Apple Phasing Out White MacBook in Favor of Entry-Level MacBook Air?
Concord Securities analyst Ming-Chi Kuo today reported to AppleInsider that Apple may be on the verge of phasing out its white MacBook, the company's longtime entry-level notebook. In particular, Kuo notes that internal shipment forecasts show build plans for the MacBook "suspiciously" tailing off next month with no signs of a replacement.
Analyst Ming-Chi Kuo of Concord Securities shared with AppleInsider Tuesday that industry checks show that Apple's internal shipment forecast for the white MacBook suspiciously drops-off in August of this year, which leads him to believe that the notebook may go "end of life" around the same time.
As noted in our Buyer's Guide, the MacBook hasn't been updated since May 2010, a period of 427 days. With supplies tightening late last month, speculation regarding a potential refresh or a discontinuation began to circulate.
Signs of life sparked again last week when it was claimed that leaked part numbers for an upcoming hardware update included a new MacBook model. That interpretation was incorrect, however, as the part number in question turned out to be for an as-yet unreleased LED Cinema Display with Thunderbolt that leaked on Apple's own site late last week.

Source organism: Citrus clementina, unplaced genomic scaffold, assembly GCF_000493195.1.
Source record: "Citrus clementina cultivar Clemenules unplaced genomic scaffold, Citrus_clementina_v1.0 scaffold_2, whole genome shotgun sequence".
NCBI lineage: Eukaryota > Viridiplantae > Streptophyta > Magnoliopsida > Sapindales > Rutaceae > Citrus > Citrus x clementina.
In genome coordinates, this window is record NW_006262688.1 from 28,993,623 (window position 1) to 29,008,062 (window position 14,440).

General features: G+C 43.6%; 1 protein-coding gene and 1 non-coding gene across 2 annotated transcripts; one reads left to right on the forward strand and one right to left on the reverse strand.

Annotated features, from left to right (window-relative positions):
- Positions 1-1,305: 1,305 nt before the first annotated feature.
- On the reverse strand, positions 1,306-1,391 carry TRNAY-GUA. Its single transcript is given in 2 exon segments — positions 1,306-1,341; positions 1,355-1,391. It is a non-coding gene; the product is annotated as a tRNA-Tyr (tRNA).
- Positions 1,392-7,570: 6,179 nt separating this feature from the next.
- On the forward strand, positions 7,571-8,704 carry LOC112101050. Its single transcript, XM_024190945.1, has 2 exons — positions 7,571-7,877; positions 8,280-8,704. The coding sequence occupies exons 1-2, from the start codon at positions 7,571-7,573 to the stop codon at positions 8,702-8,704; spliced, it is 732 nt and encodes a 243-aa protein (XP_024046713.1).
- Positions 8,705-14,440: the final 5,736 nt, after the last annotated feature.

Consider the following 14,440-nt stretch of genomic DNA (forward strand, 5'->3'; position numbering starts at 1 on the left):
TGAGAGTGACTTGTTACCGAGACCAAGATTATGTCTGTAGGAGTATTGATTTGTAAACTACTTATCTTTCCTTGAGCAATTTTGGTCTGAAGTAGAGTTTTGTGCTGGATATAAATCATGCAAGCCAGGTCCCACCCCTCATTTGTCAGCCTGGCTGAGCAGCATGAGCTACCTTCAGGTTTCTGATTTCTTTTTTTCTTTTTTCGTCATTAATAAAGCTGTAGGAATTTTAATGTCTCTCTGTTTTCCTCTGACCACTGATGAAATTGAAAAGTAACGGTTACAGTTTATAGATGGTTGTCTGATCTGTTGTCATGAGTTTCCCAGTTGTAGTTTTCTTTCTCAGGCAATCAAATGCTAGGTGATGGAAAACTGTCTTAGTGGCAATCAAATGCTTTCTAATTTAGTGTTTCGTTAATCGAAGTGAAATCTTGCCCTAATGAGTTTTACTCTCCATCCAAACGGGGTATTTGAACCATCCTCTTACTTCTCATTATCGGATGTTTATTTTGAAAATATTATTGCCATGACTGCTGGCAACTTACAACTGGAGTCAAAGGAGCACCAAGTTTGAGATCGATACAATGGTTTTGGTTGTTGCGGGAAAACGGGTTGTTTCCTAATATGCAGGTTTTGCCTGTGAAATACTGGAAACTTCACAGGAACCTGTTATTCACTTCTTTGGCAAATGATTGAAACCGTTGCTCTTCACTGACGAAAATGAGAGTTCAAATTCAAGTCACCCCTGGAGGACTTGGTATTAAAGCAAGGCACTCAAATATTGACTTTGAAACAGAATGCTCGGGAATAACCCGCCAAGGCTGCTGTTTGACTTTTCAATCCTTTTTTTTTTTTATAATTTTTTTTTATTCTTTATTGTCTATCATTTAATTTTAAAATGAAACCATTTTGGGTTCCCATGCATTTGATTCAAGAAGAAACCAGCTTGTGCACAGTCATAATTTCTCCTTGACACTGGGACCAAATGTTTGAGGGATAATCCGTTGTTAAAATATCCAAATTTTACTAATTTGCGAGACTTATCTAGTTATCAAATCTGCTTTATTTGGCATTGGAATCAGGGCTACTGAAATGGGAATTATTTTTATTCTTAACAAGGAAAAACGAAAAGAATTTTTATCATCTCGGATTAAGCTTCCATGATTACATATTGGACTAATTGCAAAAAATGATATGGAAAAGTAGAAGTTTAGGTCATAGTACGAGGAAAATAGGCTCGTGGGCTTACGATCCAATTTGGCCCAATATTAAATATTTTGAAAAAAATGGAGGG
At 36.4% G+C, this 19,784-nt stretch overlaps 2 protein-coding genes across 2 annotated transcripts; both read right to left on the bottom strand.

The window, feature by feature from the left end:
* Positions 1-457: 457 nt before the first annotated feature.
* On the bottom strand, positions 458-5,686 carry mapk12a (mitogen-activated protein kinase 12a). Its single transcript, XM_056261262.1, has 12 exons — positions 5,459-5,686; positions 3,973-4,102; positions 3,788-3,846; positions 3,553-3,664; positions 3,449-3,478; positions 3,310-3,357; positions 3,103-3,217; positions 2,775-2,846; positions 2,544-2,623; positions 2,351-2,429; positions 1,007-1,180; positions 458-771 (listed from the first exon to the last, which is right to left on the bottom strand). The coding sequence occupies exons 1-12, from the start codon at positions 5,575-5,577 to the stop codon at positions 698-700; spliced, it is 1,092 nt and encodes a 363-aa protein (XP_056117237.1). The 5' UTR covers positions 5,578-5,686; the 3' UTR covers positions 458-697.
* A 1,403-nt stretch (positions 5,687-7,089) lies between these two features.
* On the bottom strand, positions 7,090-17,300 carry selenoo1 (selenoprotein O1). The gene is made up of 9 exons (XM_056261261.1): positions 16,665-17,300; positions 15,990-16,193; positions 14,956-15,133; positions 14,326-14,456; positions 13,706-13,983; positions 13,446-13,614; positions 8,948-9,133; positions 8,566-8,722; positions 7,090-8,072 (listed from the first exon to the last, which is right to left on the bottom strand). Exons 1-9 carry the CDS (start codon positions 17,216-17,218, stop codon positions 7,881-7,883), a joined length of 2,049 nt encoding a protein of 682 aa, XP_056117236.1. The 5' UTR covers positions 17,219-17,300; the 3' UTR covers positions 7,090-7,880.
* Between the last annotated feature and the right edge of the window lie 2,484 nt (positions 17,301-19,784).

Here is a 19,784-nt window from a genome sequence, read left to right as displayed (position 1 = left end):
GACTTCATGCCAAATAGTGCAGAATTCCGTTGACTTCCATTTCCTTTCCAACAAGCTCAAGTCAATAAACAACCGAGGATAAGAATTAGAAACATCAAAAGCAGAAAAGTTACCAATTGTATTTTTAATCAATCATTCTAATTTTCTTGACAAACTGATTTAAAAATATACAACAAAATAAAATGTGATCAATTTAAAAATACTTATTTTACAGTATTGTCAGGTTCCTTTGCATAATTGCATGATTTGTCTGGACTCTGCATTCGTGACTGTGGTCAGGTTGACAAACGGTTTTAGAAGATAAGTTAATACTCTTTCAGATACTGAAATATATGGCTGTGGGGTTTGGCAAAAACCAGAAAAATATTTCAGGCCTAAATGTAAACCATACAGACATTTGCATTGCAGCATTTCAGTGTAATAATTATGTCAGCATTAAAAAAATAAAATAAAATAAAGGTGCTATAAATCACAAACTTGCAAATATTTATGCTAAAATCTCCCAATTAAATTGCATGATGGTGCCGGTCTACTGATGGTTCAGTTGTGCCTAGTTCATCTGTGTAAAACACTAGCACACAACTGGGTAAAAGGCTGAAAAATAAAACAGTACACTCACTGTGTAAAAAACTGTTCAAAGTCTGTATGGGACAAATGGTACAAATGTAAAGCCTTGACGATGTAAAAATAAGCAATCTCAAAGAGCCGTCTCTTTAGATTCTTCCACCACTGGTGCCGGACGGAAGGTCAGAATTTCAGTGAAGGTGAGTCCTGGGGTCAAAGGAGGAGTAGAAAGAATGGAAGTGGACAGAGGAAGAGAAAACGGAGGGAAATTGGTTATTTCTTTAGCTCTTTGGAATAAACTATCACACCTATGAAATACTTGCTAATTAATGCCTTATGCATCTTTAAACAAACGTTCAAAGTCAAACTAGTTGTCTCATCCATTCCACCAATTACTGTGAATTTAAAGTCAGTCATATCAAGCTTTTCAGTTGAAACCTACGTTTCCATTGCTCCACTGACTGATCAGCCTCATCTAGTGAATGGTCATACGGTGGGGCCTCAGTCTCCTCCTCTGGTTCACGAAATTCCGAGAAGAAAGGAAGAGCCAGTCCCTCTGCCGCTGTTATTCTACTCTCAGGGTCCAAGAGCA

Kuo argues that with Apple's MacBook Air line now beginning at the same $999 price point as the MacBook, Apple may feel that it can discontinue the plastic notebook and direct consumers to the thinner and lighter MacBook Air line. Apple's MacBook shipments have reportedly fallen to just 80,000-100,000 per month so far this year, representing less than 10% of Apple's Mac sales.
With Apple rumored to be boosting the MacBook Air to a minimum of 128 GB of solid state storage, even the base model may be sufficient for many users. The MacBook Air does not, however, feature an optical drive, and entry-level consumers who still wish to have optical drive capabilities will have to either take advantage of the Remote Disc capabilities through an optical drive on another computer or purchase an external MacBook Air SuperDrive for an additional $79.